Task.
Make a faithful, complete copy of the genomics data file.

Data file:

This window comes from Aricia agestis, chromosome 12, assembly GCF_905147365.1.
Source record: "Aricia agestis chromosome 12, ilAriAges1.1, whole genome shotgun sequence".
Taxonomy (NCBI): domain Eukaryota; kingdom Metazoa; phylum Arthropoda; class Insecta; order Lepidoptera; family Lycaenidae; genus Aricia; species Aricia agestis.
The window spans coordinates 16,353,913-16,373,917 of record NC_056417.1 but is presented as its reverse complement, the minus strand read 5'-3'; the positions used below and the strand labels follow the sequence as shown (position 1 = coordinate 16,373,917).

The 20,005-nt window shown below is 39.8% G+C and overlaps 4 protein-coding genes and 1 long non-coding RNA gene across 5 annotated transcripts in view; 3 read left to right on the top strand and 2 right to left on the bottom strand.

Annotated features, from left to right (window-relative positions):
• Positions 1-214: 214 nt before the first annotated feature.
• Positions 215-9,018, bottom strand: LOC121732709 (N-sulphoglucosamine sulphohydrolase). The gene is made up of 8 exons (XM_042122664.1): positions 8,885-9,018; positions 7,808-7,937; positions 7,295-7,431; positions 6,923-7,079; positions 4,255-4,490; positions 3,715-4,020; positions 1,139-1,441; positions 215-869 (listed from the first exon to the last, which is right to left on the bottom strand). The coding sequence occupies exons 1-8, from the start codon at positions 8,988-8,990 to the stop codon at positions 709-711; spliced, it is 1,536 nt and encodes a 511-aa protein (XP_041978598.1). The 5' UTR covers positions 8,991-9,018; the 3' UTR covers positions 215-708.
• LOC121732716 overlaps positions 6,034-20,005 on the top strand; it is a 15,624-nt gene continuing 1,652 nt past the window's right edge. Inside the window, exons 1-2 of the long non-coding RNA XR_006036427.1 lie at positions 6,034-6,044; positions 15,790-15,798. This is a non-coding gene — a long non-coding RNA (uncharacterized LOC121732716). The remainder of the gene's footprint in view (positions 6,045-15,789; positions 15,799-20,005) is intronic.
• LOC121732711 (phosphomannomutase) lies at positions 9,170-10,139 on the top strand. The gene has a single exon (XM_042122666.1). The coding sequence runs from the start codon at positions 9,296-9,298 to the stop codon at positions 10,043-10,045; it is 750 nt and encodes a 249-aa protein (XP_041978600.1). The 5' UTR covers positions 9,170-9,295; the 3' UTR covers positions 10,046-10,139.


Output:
This window comes from Aricia agestis, chromosome 12, assembly GCF_905147365.1.
Source record: "Aricia agestis chromosome 12, ilAriAges1.1, whole genome shotgun sequence".
Taxonomy (NCBI): domain Eukaryota; kingdom Metazoa; phylum Arthropoda; class Insecta; order Lepidoptera; family Lycaenidae; genus Aricia; species Aricia agestis.
The window spans coordinates 16,353,913-16,373,917 of record NC_056417.1 but is presented as its reverse complement, the minus strand read 5'-3'; the positions used below and the strand labels follow the sequence as shown (position 1 = coordinate 16,373,917).

The 20,005-nt window shown below is 39.8% G+C and overlaps 4 protein-coding genes and 1 long non-coding RNA gene across 5 annotated transcripts in view; 3 read left to right on the top strand and 2 right to left on the bottom strand.

Annotated features, from left to right (window-relative positions):
• Positions 1-214: 214 nt before the first annotated feature.
• Positions 215-9,018, bottom strand: LOC121732709 (N-sulphoglucosamine sulphohydrolase). The gene is made up of 8 exons (XM_042122664.1): positions 8,885-9,018; positions 7,808-7,937; positions 7,295-7,431; positions 6,923-7,079; positions 4,255-4,490; positions 3,715-4,020; positions 1,139-1,441; positions 215-869 (listed from the first exon to the last, which is right to left on the bottom strand). The coding sequence occupies exons 1-8, from the start codon at positions 8,988-8,990 to the stop codon at positions 709-711; spliced, it is 1,536 nt and encodes a 511-aa protein (XP_041978598.1). The 5' UTR covers positions 8,991-9,018; the 3' UTR covers positions 215-708.
• LOC121732716 overlaps positions 6,034-20,005 on the top strand; it is a 15,624-nt gene continuing 1,652 nt past the window's right edge. Inside the window, exons 1-2 of the long non-coding RNA XR_006036427.1 lie at positions 6,034-6,044; positions 15,790-15,798. This is a non-coding gene — a long non-coding RNA (uncharacterized LOC121732716). The remainder of the gene's footprint in view (positions 6,045-15,789; positions 15,799-20,005) is intronic.
• LOC121732711 (phosphomannomutase) lies at positions 9,170-10,139 on the top strand. The gene has a single exon (XM_042122666.1). The coding sequence runs from the start codon at positions 9,296-9,298 to the stop codon at positions 10,043-10,045; it is 750 nt and encodes a 249-aa protein (XP_041978600.1). The 5' UTR covers positions 9,170-9,295; the 3' UTR covers positions 10,046-10,139.